Penalties for inaccurate returns and failing to notify taxable activity and VAT and Excise wrongdoing


  • Schedule 24 Finance Act 2007 deals with penalties for errors.
  • Schedule 41 Finance Act 2008 deals with penalties for failure to notify a taxable activity and VAT and Excise wrong doing.
  • The provisions are similar. Penalties are levied depending on "culpability". 
  • The new penalty regime applies to returns for income tax, (including PAYE , NIC's and the CIS), capital gains tax, corporation tax and VAT which are submitted after 1 April 2009.  For other taxes and for failure to notify, the new regime will apply to returns submitted (or which should have been submitted) after 1 April 2010.

Penalties for errors

Old regime – tax related penalties could be mitigated by; disclosure (up to 30%); co-operation (up to 40%); and seriousness (up to 40%).  The extent of autonomy given to HMRC officers meant that this regime was operated idiosyncratically, and one of the purposes of the new statutory regime is to generate greater consistency.

New regime – applies in two circumstances. Firstly, it applies to specific documents given to HMRC in which in where tax is understated as a result of a careless or deliberate inaccuracy:

Inaccuracy despite taking reasonable care (ie. not careless) - penalty of zero.

  • Inaccuracy arising because of a failure to take reasonable care (ie. careless) - maximum penalty of 30%.
  • Deliberate inaccuracy without concealment – maximum penalty of 70%.
  • Deliberate inaccuracy with concealment – maximum penalty of 100%.
  • All of the above are subject to reductions if disclosure is made (see below).

Note that "giving a document" is broadly defined and includes information given by telephone!  Documents include most tax forms.

Of what?

The percentage applies to the "potential lost revenue". Note:

  • This is calculated before the application of group relief.
  • Errors made by HMRC in a taxpayer's favour can be netted against errors made by a taxpayer in HMRC's favour, but only in the order least favourable to the taxpayer.
  • Penalties can be charged on adjustments to losses, even if not used.


The test of taking reasonable care, or of being careless, is similar to test for negligence.   Ask "has the person done or failed to do something which a prudent and reasonable person would have done or failed to do in those circumstances".  If a prudent and reasonable person would have acted  in the same way as the taxpayer, then not careless.  Further guidance is  set out below.  Carelessness includes a failure to promptly disclose an error which a taxpayer  discovers, and to correct an "under" assessment within 30 days. Please click here for further details of what constitutes carelessness.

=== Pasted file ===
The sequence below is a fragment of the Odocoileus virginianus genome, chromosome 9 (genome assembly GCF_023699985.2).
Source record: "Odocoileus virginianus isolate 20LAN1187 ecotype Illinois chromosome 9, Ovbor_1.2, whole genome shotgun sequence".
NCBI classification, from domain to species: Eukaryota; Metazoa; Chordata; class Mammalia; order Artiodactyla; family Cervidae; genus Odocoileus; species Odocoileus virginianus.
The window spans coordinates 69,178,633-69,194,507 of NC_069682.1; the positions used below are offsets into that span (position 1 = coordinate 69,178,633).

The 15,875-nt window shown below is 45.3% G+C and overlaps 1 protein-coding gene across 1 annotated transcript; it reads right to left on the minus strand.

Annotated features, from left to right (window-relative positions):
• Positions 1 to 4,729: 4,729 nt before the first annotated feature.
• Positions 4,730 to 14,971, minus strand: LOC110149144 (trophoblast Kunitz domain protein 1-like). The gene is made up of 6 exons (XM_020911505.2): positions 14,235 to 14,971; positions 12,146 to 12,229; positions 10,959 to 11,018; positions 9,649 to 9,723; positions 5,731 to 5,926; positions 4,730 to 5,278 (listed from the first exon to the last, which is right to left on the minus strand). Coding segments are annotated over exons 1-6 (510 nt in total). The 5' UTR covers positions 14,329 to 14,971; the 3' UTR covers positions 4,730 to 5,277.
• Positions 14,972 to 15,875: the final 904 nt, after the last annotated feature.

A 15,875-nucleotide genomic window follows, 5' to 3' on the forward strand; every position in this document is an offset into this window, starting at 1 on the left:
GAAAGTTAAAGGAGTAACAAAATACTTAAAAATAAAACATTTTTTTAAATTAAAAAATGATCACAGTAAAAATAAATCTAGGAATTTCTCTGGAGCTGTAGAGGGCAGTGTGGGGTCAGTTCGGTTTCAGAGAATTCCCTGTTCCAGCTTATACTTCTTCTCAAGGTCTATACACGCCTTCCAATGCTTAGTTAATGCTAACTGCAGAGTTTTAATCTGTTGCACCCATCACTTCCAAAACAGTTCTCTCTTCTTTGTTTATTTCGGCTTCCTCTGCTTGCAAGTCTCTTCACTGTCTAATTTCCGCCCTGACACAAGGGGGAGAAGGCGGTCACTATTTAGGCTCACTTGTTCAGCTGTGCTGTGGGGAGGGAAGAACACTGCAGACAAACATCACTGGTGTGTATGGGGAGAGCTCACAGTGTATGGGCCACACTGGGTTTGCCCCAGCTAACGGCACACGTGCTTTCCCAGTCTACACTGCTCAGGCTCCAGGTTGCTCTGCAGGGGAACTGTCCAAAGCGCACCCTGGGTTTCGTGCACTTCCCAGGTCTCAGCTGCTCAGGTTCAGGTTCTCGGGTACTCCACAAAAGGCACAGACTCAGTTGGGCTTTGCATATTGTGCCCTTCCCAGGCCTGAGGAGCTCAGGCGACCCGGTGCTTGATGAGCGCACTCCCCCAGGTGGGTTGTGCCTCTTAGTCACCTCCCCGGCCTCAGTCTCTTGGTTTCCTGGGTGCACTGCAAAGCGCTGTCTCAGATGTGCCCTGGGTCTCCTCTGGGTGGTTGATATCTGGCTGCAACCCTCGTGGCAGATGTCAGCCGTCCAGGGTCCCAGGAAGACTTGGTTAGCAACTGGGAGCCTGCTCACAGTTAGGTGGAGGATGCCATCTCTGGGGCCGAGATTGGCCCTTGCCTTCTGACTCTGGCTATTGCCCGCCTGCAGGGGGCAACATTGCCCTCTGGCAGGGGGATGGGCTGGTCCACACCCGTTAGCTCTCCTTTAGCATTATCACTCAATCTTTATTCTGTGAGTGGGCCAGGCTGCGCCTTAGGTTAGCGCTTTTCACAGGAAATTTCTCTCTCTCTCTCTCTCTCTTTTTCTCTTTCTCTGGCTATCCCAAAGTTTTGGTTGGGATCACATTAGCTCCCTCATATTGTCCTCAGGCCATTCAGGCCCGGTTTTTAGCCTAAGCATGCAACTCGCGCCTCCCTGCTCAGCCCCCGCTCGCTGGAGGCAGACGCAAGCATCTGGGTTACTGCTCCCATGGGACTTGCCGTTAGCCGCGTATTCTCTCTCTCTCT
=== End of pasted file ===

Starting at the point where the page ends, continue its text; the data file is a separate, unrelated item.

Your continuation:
Deliberate is not defined in statute but HMRC interpret it as "a deliberate inaccuracy occurs when a person knowingly and intentionally gives HMRC an inaccurate document" (CH81150).


The second circumstance where a tax geared penalty can be levied is where HMRC issue an estimated assessment of a person's liability, which understates that person's liability to tax, and the person fails to take reasonable steps to notify HMRC, within 30 days of the date of the assessment, that it is an under assessment.

There are statutory provisions which HMRC must consider before deciding what steps were reasonable (namely; whether the person knew or should have know about the under assessment and what steps would have been reasonable to take to notify HMRC).

HMRC suggest that they will only issue estimated assessments where a return issued to a taxpayer has not been returned, or a person is required to deliver a return, but has not so delivered it.

The penalty is paid at a flat rate of 30% of the potential lost revenue. 

Provisions like this are not new.  For example, Section 63(1) VAT Act 1994 (now repealed) dealing with the misdeclaration penalty contained something very similar.

CH81130 - Types of inaccuracy: Inaccuracy despite taking reasonable care

Where an inaccuracy in a document has been made despite the person having taken reasonable care to get things right, no penalty will be due. Examples of when a penalty would not be due include

  • a reasonably arguable view of situations that is subsequently not upheld
  • an arithmetical or transposition inaccuracy that is not so large either in absolute terms or relative to overall liability, as to produce an obviously odd result or be picked up by a quality check
  • following advice from HMRC that later proves to be wrong provided that all the details and circumstances were given when the advice was sought
  • acting on advice from a competent adviser which proves to be wrong despite the fact that the adviser was given a full set of accurate facts, see CH84530
  • accepting and using information from another person where it is not possible to check that the information is accurate and complete. However, see CH81125.

You should treat a person as taking reasonable care if

  • arrangements or systems (such as comprehensive internal accounting systems and controls with specific reference to tax sensitive areas) exist that, if followed, could reasonably be expected to produce an accurate basis for the calculation of tax due by the internal tax department, or external agent, and